Context: Vitamin D status in the Korean population has not been adequately determined.
Objective: To investigate the vitamin D status and the prevalence of vitamin D insufficiency in the Korean population, and also identify the predictors for vitamin D insufficiency in Korea.
Design and setting: The Fourth Korea National Health and Nutrition Examination Surveys (KNHANES IV) in the Korean population conducted in 2008.
Participants: 3,047 males and 3,878 females aged 10 years and older selected in all the 16 administrative districts of South Korea.
Main outcome measures: Serum 25-hydroxyvitamin D [25(OH)D] levels and the prevalence of vitamin D insufficiency defined as serum 25(OH)D level of less than 20 ng/ml.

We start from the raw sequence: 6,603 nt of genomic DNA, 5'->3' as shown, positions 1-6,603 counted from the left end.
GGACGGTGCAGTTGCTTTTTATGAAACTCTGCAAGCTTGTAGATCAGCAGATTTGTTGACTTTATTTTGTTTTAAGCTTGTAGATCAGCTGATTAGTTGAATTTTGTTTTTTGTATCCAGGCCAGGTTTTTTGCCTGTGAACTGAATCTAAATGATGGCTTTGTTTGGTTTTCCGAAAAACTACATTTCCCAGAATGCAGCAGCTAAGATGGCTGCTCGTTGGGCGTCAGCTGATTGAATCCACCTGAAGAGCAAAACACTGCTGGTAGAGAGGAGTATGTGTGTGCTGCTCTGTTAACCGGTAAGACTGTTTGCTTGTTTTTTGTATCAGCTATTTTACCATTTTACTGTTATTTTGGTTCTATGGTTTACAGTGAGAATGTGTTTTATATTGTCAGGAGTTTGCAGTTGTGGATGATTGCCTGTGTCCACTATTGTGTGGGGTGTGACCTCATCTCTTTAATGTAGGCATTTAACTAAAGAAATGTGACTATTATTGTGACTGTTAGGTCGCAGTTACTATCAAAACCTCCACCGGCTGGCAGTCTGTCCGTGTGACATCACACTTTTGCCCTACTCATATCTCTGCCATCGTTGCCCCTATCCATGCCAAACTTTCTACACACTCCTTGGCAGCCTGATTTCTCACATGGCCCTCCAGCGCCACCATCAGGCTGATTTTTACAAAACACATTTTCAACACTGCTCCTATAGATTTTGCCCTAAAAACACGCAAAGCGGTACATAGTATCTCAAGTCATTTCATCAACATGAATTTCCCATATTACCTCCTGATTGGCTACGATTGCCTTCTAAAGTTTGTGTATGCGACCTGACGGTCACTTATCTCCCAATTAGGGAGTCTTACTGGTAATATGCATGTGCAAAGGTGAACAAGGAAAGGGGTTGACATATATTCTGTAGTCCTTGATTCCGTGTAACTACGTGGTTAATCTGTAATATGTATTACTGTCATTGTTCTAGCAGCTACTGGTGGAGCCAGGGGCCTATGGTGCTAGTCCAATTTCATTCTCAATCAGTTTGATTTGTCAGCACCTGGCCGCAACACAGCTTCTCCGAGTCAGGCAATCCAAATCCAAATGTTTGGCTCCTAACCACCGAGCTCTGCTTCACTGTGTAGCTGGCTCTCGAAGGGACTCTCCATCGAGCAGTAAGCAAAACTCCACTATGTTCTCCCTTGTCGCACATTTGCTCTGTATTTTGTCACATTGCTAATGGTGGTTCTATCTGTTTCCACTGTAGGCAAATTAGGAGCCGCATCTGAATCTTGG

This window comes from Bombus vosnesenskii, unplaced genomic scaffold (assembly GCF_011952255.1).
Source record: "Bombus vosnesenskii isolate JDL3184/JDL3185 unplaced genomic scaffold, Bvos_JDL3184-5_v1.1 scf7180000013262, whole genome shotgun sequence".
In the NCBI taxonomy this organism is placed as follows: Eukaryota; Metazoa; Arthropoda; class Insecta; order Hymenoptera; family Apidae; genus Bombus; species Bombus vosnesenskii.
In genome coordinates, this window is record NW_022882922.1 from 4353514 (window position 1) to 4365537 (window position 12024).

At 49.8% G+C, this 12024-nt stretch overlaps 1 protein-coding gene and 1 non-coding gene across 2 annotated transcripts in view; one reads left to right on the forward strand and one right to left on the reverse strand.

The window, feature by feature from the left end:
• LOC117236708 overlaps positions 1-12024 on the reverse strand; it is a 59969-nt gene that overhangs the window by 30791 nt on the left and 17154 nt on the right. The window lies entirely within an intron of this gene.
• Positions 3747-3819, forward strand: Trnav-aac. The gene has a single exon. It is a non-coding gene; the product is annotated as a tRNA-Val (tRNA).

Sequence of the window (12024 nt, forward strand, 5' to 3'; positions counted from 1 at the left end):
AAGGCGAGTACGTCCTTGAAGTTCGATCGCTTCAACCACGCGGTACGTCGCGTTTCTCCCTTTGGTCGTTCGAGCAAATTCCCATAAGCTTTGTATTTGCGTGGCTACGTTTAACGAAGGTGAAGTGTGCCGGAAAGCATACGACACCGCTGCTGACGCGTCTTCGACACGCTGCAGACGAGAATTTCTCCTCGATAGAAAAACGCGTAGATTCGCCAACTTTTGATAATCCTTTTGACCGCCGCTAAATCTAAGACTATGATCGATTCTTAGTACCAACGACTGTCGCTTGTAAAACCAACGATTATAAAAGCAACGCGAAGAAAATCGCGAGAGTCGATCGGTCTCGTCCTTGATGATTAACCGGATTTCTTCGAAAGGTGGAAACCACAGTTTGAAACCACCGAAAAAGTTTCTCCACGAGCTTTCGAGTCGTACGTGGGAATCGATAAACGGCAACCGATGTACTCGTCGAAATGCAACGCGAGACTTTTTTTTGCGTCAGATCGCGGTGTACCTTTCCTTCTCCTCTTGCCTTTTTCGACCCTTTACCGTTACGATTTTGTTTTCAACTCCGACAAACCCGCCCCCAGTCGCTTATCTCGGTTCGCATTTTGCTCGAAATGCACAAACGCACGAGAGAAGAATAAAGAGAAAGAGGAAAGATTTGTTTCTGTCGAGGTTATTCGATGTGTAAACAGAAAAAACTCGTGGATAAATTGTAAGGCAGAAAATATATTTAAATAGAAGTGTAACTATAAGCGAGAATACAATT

Results: Vitamin D insufficiency was found in 47.3% of males and 64.5% of females, whereas only 13.2% of male and 6.7% of female population had a serum 25(OH)D level of greater than 30 ng/ml. Vitamin D insufficiency was most prevalent in the age of 20-29, with a rate of 65.0% in males and 79.9% in females, and least prevalent in the age of 60-69 in males and 50-59 in females. Those who work usually indoors were more predisposed to vitamin D insufficiency. In the adult population, predictors for vitamin D insufficiency included young age groups, spring and winter seasons, living in an urban area, and indoor occupations.
Conclusions: Vitamin D insufficiency is very common, and it is now a greater threat to the younger generation in Korea. Current recommendations for vitamin D intakes for Koreans are inadequate, especially for the youth.